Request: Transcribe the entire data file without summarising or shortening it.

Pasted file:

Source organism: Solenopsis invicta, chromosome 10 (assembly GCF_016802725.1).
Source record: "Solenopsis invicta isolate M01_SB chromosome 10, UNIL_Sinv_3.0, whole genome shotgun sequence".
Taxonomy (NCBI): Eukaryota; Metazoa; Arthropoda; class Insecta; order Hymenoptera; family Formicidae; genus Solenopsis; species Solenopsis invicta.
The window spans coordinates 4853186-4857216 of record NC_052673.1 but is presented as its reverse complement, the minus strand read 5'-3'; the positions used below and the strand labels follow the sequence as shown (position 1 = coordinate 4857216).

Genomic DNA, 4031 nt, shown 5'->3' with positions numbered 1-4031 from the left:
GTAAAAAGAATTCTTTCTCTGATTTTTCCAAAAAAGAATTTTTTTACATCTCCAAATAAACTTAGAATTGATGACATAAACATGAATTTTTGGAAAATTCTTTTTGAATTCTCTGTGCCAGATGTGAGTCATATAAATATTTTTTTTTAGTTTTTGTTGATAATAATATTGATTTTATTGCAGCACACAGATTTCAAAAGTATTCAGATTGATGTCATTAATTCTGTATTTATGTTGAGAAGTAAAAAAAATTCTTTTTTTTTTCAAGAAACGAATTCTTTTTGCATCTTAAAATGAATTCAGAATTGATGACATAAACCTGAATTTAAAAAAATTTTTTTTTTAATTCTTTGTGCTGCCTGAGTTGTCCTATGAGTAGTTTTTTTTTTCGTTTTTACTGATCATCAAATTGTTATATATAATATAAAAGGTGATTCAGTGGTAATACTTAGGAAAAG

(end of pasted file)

Source organism: Solenopsis invicta, chromosome 10 (assembly GCF_016802725.1).
Source record: "Solenopsis invicta isolate M01_SB chromosome 10, UNIL_Sinv_3.0, whole genome shotgun sequence".
Taxonomy (NCBI): Eukaryota; Metazoa; Arthropoda; class Insecta; order Hymenoptera; family Formicidae; genus Solenopsis; species Solenopsis invicta.
The window spans coordinates 4853186-4857216 of record NC_052673.1 but is presented as its reverse complement, the minus strand read 5'-3'; the positions used below and the strand labels follow the sequence as shown (position 1 = coordinate 4857216).

Genomic DNA, 4031 nt, shown 5'->3' with positions numbered 1-4031 from the left:
GTAAAAAGAATTCTTTCTCTGATTTTTCCAAAAAAGAATTTTTTTACATCTCCAAATAAACTTAGAATTGATGACATAAACATGAATTTTTGGAAAATTCTTTTTGAATTCTCTGTGCCAGATGTGAGTCATATAAATATTTTTTTTTAGTTTTTGTTGATAATAATATTGATTTTATTGCAGCACACAGATTTCAAAAGTATTCAGATTGATGTCATTAATTCTGTATTTATGTTGAGAAGTAAAAAAAATTCTTTTTTTTTTCAAGAAACGAATTCTTTTTGCATCTTAAAATGAATTCAGAATTGATGACATAAACCTGAATTTAAAAAAATTTTTTTTTTAATTCTTTGTGCTGCCTGAGTTGTCCTATGAGTAGTTTTTTTTTTCGTTTTTACTGATCATCAAATTGTTATATATAATATAAAAGGTGATTCAGTGGTAATACTTAGGAAAAG